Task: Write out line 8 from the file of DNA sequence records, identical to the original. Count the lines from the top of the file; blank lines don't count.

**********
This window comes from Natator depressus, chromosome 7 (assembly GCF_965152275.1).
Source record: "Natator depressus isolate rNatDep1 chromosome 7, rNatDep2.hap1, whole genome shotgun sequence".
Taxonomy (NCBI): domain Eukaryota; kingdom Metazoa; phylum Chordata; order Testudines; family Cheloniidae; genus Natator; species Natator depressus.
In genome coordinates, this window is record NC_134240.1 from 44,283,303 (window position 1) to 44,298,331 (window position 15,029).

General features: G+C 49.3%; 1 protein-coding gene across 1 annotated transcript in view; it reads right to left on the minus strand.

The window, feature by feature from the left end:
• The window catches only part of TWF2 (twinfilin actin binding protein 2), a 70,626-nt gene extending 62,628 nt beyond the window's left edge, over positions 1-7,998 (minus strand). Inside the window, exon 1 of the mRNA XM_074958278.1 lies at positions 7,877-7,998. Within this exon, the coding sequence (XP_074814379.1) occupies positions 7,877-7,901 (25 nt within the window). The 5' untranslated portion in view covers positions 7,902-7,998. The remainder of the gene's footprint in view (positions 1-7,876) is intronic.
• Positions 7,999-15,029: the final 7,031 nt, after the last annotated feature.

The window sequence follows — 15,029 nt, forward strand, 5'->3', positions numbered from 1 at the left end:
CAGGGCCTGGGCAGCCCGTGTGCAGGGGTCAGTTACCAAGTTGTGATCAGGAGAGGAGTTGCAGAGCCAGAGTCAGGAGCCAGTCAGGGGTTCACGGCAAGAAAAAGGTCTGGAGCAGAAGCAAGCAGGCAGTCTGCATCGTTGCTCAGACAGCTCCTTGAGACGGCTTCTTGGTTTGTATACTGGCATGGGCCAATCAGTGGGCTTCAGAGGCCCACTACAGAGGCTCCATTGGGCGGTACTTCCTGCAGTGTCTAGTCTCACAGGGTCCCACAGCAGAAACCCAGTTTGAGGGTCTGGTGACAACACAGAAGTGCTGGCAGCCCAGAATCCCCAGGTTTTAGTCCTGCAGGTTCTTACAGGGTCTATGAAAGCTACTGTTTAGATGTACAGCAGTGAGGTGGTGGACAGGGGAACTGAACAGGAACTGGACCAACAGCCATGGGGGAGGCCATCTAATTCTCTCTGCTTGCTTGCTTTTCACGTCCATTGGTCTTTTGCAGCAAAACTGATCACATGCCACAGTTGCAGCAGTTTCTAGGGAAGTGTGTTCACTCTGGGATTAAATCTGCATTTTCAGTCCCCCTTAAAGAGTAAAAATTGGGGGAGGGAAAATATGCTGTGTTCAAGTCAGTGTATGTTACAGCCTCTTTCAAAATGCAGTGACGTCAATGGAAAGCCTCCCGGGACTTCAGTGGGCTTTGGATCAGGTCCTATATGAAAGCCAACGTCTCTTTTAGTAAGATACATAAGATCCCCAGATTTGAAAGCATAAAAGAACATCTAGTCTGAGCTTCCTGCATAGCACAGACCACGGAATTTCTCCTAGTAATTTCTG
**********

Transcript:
• Positions 7,999-15,029: the final 7,031 nt, after the last annotated feature.